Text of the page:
Friday, February 15, 2013


When I was young(er), I used to think happiness was like bubbles.  Pretty to look at, but never meant to last.  Floating around any which way the wind would blow, popping when you tried to catch and hold it.  I would see people who could catch bubbles on their wand and hold them for long periods of time.  I thought this was a neat trick, but exactly that, a trick.

I never understood that happiness had depth, and roots.  I guess because I, myself, lacked depth and roots.  This all changed when I became pregnant with Abacus.  Suddenly I was having the first growth spurt of my life.  Physically, spiritually, emotionally.  My journey toward understanding true happiness began with Abacus.

Happiness became a seed.  Requiring light, love, the right conditions, happiness  continues to multiply.  But when neglected and forgotten, like a seedling, happiness will crumble and decay.  

Sometimes, life can become stressful.  We can forget about our imperative, to feed and maintain our happiness, and then growth becomes stagnant.  Generally, life will cycle naturally, to maintain a certain balance.  We have moments of forgetting, and moments of remembering.  Sometimes, however, life will spiral.  Up, or down, or up and down in quick succession.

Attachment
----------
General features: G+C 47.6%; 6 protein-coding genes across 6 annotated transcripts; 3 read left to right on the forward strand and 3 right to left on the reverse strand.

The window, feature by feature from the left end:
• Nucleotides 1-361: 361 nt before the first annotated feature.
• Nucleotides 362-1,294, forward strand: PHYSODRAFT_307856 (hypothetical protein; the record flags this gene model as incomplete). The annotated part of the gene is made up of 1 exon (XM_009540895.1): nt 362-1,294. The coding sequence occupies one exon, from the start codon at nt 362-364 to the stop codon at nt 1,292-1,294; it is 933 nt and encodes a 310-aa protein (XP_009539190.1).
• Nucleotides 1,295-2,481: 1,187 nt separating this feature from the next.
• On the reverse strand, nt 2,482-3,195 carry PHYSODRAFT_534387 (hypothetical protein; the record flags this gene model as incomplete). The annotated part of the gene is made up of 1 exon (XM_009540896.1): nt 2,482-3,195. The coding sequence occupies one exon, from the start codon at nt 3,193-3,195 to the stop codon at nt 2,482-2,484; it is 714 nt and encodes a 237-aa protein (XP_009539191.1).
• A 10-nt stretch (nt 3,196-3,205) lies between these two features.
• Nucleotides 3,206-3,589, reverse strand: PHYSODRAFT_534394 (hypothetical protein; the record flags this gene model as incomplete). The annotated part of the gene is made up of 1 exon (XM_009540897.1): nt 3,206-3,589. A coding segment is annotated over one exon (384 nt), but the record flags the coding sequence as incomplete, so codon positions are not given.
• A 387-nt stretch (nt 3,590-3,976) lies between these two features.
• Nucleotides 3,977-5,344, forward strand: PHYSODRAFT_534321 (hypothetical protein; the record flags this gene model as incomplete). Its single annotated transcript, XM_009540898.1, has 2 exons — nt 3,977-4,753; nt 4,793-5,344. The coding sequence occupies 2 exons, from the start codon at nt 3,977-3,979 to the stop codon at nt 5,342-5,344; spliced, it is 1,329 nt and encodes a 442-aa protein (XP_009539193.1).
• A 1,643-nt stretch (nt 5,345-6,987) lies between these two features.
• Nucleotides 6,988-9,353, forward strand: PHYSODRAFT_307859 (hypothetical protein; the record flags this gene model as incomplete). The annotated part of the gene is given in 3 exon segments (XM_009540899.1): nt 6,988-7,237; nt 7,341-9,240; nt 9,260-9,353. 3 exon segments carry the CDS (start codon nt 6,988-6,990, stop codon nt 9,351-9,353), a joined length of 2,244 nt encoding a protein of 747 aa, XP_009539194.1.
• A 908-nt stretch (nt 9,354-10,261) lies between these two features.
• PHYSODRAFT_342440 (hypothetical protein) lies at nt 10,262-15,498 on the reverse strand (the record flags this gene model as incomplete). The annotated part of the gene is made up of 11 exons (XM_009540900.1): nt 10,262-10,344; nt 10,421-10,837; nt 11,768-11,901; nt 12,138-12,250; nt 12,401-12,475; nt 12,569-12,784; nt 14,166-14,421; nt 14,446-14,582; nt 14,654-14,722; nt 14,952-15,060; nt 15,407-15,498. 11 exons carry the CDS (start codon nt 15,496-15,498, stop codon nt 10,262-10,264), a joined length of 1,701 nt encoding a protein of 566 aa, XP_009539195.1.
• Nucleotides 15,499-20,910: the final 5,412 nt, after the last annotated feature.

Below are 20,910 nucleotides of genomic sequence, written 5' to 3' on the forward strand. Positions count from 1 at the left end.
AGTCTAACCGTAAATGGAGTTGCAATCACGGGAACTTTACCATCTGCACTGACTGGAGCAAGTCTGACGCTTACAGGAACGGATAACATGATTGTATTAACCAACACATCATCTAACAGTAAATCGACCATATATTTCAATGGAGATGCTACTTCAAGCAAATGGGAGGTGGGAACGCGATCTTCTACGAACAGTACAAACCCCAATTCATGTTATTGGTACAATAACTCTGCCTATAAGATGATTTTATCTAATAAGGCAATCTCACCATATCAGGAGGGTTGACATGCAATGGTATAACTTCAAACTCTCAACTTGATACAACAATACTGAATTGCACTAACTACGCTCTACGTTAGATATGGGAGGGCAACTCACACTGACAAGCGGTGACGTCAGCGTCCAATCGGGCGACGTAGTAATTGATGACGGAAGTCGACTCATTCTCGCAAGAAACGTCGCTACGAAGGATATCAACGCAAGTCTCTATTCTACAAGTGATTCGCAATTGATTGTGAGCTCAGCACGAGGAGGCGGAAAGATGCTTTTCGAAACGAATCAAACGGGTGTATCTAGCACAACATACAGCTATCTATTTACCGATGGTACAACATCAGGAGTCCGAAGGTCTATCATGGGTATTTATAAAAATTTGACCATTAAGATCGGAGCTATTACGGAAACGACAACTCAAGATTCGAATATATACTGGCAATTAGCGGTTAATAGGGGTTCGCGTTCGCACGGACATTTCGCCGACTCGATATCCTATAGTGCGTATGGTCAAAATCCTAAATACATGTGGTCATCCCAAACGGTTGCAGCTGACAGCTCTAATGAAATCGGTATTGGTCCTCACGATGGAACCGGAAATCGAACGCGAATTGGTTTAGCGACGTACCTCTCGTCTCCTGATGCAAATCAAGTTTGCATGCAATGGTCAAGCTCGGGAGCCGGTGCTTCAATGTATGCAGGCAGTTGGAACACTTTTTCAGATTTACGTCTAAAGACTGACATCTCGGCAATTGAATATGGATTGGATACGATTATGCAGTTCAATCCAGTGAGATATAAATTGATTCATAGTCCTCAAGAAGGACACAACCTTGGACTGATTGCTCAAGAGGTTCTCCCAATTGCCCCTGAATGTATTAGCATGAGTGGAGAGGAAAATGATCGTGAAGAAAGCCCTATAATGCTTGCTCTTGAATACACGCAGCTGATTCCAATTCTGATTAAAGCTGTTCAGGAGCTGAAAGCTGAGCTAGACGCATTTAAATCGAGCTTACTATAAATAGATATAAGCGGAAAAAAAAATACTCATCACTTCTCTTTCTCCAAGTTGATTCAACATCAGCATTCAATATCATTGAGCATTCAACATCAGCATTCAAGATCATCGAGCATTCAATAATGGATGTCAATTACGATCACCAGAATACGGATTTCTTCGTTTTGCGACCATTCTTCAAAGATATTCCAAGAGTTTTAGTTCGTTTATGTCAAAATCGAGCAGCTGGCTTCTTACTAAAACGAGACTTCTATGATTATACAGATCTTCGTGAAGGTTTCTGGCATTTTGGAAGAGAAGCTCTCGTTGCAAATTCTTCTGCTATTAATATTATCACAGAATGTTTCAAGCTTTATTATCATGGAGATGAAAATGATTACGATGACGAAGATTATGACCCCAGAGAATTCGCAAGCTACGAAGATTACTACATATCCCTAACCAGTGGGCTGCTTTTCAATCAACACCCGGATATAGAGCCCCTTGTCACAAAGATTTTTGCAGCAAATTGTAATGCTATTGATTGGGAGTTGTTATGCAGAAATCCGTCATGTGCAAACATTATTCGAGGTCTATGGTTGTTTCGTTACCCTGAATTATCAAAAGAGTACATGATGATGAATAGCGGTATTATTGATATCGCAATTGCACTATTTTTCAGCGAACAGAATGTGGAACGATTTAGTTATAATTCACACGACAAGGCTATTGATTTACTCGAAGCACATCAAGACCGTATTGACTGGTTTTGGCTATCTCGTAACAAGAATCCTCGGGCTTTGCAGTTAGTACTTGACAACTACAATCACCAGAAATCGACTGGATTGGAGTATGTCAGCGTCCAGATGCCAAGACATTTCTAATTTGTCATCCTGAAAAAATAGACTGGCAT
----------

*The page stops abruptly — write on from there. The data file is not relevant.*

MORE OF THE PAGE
In these moments of spiraling upward, we may think ourselves happier than we have ever been.  But euphoria is not happiness.  Happiness requires growth.  In our moments of spiraling downward, we may think happiness has died forever.  It is here in this seemingly dark and lifeless place that we learn what real happiness is. 

Today, I am happier than I have ever been in my entire life.  This is because I have been working harder than I ever have to not only grow, but to maintain happiness.  I am proud of what I have accomplished, and enthusiastic about my future, despite all the storm clouds looming just on the horizon.

I love what I've become.  I hate that so many people got hurt in the process, myself included.  But I can see very clearly where I'm going now.  And it's the most beautiful place I've ever seen.

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